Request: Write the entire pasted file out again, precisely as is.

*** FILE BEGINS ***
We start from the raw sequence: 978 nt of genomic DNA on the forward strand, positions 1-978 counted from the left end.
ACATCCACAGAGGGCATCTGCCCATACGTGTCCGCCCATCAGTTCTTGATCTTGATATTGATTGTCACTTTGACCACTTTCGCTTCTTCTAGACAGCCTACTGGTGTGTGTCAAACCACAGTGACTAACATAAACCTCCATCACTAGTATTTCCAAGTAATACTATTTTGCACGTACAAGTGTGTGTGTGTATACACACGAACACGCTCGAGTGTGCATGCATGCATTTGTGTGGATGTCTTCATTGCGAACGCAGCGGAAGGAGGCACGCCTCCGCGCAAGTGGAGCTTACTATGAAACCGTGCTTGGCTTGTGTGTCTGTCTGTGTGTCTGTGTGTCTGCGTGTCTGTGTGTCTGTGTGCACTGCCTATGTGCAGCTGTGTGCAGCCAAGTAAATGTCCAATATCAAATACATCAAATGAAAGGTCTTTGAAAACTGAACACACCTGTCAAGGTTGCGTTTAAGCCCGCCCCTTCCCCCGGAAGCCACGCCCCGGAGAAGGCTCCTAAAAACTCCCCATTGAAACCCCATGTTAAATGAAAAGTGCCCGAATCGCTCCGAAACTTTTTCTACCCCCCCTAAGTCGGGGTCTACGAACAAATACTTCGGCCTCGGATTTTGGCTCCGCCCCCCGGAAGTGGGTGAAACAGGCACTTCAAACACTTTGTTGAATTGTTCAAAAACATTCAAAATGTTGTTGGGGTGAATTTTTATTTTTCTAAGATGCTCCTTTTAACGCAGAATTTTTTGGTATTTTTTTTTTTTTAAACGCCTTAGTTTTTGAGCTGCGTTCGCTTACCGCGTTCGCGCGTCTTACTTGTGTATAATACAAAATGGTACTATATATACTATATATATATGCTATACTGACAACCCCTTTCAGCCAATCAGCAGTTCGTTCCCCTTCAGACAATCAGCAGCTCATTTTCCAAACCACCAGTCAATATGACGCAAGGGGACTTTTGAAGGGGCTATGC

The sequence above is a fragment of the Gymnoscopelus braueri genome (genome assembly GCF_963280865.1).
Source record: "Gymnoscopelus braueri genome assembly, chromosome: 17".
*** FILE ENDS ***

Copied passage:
We start from the raw sequence: 978 nt of genomic DNA on the forward strand, positions 1-978 counted from the left end.
ACATCCACAGAGGGCATCTGCCCATACGTGTCCGCCCATCAGTTCTTGATCTTGATATTGATTGTCACTTTGACCACTTTCGCTTCTTCTAGACAGCCTACTGGTGTGTGTCAAACCACAGTGACTAACATAAACCTCCATCACTAGTATTTCCAAGTAATACTATTTTGCACGTACAAGTGTGTGTGTGTATACACACGAACACGCTCGAGTGTGCATGCATGCATTTGTGTGGATGTCTTCATTGCGAACGCAGCGGAAGGAGGCACGCCTCCGCGCAAGTGGAGCTTACTATGAAACCGTGCTTGGCTTGTGTGTCTGTCTGTGTGTCTGTGTGTCTGCGTGTCTGTGTGTCTGTGTGCACTGCCTATGTGCAGCTGTGTGCAGCCAAGTAAATGTCCAATATCAAATACATCAAATGAAAGGTCTTTGAAAACTGAACACACCTGTCAAGGTTGCGTTTAAGCCCGCCCCTTCCCCCGGAAGCCACGCCCCGGAGAAGGCTCCTAAAAACTCCCCATTGAAACCCCATGTTAAATGAAAAGTGCCCGAATCGCTCCGAAACTTTTTCTACCCCCCCTAAGTCGGGGTCTACGAACAAATACTTCGGCCTCGGATTTTGGCTCCGCCCCCCGGAAGTGGGTGAAACAGGCACTTCAAACACTTTGTTGAATTGTTCAAAAACATTCAAAATGTTGTTGGGGTGAATTTTTATTTTTCTAAGATGCTCCTTTTAACGCAGAATTTTTTGGTATTTTTTTTTTTTTAAACGCCTTAGTTTTTGAGCTGCGTTCGCTTACCGCGTTCGCGCGTCTTACTTGTGTATAATACAAAATGGTACTATATATACTATATATATATGCTATACTGACAACCCCTTTCAGCCAATCAGCAGTTCGTTCCCCTTCAGACAATCAGCAGCTCATTTTCCAAACCACCAGTCAATATGACGCAAGGGGACTTTTGAAGGGGCTATGC

The sequence above is a fragment of the Gymnoscopelus braueri genome (genome assembly GCF_963280865.1).
Source record: "Gymnoscopelus braueri genome assembly, chromosome: 17".